A CEO and CFO of a food processing company are faced with a dilemma.
Their major clients are a part of an organization of food retailers who have set food safety standards that they require of their suppliers.
The requirement is not unlike ISO 9000 in that the food processor must show functions that include the proper installation of the proper part using the proper lubricant, etc. The functions must be documented or the clients can reject shipments and commitments.
The dilemma is caused by senior management’s concerns over how to get the mechanics to follow the required procedures consistently. The mechanics have been following certain rules and directions for years. Now they are not only faced with change, they have to document and prove that the proper food grade lubricant was used on the bearing installation, etc. The parts they request from the storeroom are the parts they are given. There is no guidance or questioning from storeroom attendants whose job description is to do what they are told.
The required new products were put into SKUs, but requisitioners continue to use the same old parts because that’s what they have always done. Nothing changes with the addition of the new and correct parts because stores clerks do not challenge the requisitioners regarding where the parts are used.
The solution lies with a change of MRO Stores management that will establish rules and procedures that will connect activities to satisfy the food safety standards set by the customer. This means that the stores attendant is trained and has the authority to require proof that the parts are properly applied.
History shows that changing a long-standing procedure is not 100 percent effective, which is required in this situation. Ninety-nine percent is no good because the 1 percent could cause serious health and downtime issues and the loss clients because of unreliability.
How can change be achieved and reliability sustained?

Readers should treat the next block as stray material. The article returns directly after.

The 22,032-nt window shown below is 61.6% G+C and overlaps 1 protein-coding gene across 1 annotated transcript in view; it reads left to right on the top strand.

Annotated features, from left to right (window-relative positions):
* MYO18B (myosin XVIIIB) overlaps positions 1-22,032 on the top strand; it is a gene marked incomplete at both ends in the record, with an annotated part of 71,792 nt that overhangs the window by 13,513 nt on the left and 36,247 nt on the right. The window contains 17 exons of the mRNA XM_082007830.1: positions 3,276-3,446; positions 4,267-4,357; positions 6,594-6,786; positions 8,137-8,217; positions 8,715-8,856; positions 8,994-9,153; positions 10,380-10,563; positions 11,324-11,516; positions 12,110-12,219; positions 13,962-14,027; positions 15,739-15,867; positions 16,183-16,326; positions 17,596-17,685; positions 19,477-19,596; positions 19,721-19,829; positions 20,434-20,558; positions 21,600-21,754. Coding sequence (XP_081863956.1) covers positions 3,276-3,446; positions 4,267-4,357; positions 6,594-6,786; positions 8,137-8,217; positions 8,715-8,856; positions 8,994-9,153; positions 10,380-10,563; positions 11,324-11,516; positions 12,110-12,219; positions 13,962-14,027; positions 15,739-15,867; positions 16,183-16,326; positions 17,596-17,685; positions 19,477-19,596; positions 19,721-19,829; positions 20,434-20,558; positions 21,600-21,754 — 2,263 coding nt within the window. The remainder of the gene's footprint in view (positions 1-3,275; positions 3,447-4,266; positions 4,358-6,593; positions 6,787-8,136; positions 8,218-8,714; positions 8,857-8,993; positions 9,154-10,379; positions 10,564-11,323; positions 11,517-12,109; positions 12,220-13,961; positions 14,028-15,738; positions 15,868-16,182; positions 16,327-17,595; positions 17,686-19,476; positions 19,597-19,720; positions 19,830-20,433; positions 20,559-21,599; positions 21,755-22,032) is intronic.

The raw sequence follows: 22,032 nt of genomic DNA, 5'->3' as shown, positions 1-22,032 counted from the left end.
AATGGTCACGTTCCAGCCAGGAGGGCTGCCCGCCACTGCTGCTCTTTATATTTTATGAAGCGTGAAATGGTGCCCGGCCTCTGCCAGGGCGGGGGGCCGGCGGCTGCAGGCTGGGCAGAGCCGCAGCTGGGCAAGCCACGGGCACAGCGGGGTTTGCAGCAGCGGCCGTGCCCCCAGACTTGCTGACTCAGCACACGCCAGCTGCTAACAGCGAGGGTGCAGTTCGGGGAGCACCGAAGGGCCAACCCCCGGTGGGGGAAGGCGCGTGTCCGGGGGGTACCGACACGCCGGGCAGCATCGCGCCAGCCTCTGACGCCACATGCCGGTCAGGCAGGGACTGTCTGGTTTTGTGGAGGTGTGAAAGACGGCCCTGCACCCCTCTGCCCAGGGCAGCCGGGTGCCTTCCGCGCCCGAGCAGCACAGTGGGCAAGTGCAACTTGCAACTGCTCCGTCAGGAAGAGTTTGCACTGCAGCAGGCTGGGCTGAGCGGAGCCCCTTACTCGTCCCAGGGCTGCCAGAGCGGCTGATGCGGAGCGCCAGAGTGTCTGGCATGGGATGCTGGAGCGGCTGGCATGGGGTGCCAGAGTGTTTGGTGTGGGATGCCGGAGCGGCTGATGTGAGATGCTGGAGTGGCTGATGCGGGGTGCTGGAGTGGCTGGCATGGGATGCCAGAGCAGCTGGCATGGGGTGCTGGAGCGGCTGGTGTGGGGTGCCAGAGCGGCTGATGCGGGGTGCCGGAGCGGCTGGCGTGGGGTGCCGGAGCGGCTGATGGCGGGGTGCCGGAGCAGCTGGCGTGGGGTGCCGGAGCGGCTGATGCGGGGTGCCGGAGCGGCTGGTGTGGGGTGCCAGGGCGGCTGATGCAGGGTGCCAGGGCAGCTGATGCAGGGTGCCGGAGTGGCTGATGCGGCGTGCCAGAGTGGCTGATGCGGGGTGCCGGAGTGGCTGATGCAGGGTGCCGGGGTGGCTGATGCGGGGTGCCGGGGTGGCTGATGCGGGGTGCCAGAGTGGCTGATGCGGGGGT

With an on-site storeroom management company in control of parts with exact specifications and in control of what part goes to what machine, the dilemma can be solved. The on-site management company personnel would not issue the wrong part for the wrong machine because of job descriptions audited by their management to agreed KPIs reflecting the client’s needs.
It is important to note that there are stores management consultants who will set forth procedures designed to solve the problem. Well, the problem remains since the consultants will recommend, but they do not do, and the recommended changes are not sustained.
The management company would stop all “buy around” activity and dictate to the Facilities Management mechanics that no substitute can be made on designated critical operations where documentation is required.
Values to the company:
- Satisfies audit and client base requirements
- Provides proper process and parts
- Retains client base
- Reduces the cost of errors
For guidance to management companies that could fit your needs, contact George Krauter at firstname.lastname@example.org or 610-246-6492.
George Krauter currently serves as Vice President for Storeroom Solutions Inc., Radnor Pa. He has participated as a guest speaker at Reliability 2.0, ISM Indirect Conference, The Conference Board, and events for APICS, SMRP and ISM professional chapters. Mr. Krauter is recognized as an authority on methods to achieve reliable, maintenance-connected MRO storerooms; he has published his experiences in Uptime, Modern Distribution Management, My Purchasing Center, and Supply & Demand Chain Executive. He holds a B.A. and M.B.A.A. from Temple University and has conducted seminars internationally [Oslo, Abu Dhabi] as well as sessions at Duke, MIT, Howard and Temple universities. He lives in Bucks County, Pa., with his wife Joyce; all grandkids live within eating distance.